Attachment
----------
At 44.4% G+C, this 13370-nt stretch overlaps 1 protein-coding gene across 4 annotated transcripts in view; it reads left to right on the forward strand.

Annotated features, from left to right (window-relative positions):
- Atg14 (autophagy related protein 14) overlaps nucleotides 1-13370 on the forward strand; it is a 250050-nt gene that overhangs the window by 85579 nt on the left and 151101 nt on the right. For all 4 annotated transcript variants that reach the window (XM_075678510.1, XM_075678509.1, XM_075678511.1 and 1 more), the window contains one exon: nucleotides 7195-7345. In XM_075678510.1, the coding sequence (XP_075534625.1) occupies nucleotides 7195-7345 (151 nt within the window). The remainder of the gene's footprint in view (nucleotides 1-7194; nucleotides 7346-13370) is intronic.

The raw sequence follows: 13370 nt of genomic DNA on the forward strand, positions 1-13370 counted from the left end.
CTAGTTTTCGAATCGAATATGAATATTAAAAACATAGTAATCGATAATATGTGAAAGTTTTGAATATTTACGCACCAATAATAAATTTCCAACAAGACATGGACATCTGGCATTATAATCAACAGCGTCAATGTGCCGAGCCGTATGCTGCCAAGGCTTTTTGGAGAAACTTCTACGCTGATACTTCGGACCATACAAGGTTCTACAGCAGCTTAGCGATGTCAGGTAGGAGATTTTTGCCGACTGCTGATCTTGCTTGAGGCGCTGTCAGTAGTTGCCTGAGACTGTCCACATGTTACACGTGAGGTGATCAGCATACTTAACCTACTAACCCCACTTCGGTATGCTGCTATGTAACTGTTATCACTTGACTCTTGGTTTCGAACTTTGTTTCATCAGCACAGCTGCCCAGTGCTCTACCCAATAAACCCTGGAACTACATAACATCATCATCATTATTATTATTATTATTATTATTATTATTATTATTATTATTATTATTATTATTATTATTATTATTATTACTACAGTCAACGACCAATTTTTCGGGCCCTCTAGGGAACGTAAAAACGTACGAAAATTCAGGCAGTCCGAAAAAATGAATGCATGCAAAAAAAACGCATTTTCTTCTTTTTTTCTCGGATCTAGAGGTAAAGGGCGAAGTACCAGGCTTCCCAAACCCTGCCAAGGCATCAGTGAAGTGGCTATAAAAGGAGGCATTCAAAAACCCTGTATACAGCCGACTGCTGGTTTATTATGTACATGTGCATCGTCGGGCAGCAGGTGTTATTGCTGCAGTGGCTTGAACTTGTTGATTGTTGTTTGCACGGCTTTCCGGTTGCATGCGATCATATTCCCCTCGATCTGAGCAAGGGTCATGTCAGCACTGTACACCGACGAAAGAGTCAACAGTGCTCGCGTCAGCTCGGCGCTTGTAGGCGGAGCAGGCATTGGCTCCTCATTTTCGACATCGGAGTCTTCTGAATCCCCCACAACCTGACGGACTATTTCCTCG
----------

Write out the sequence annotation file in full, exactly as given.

At 44.4% G+C, this 13370-nt stretch overlaps 1 protein-coding gene across 4 annotated transcripts in view; it reads left to right on the forward strand.

Annotated features, from left to right (window-relative positions):
- Atg14 (autophagy related protein 14) overlaps nucleotides 1-13370 on the forward strand; it is a 250050-nt gene that overhangs the window by 85579 nt on the left and 151101 nt on the right. For all 4 annotated transcript variants that reach the window (XM_075678510.1, XM_075678509.1, XM_075678511.1 and 1 more), the window contains one exon: nucleotides 7195-7345. In XM_075678510.1, the coding sequence (XP_075534625.1) occupies nucleotides 7195-7345 (151 nt within the window). The remainder of the gene's footprint in view (nucleotides 1-7194; nucleotides 7346-13370) is intronic.

The raw sequence follows: 13370 nt of genomic DNA on the forward strand, positions 1-13370 counted from the left end.
CTAGTTTTCGAATCGAATATGAATATTAAAAACATAGTAATCGATAATATGTGAAAGTTTTGAATATTTACGCACCAATAATAAATTTCCAACAAGACATGGACATCTGGCATTATAATCAACAGCGTCAATGTGCCGAGCCGTATGCTGCCAAGGCTTTTTGGAGAAACTTCTACGCTGATACTTCGGACCATACAAGGTTCTACAGCAGCTTAGCGATGTCAGGTAGGAGATTTTTGCCGACTGCTGATCTTGCTTGAGGCGCTGTCAGTAGTTGCCTGAGACTGTCCACATGTTACACGTGAGGTGATCAGCATACTTAACCTACTAACCCCACTTCGGTATGCTGCTATGTAACTGTTATCACTTGACTCTTGGTTTCGAACTTTGTTTCATCAGCACAGCTGCCCAGTGCTCTACCCAATAAACCCTGGAACTACATAACATCATCATCATTATTATTATTATTATTATTATTATTATTATTATTATTATTATTATTATTATTATTATTATTATTATTACTACAGTCAACGACCAATTTTTCGGGCCCTCTAGGGAACGTAAAAACGTACGAAAATTCAGGCAGTCCGAAAAAATGAATGCATGCAAAAAAAACGCATTTTCTTCTTTTTTTCTCGGATCTAGAGGTAAAGGGCGAAGTACCAGGCTTCCCAAACCCTGCCAAGGCATCAGTGAAGTGGCTATAAAAGGAGGCATTCAAAAACCCTGTATACAGCCGACTGCTGGTTTATTATGTACATGTGCATCGTCGGGCAGCAGGTGTTATTGCTGCAGTGGCTTGAACTTGTTGATTGTTGTTTGCACGGCTTTCCGGTTGCATGCGATCATATTCCCCTCGATCTGAGCAAGGGTCATGTCAGCACTGTACACCGACGAAAGAGTCAACAGTGCTCGCGTCAGCTCGGCGCTTGTAGGCGGAGCAGGCATTGGCTCCTCATTTTCGACATCGGAGTCTTCTGAATCCCCCACAACCTGACGGACTATTTCCTCG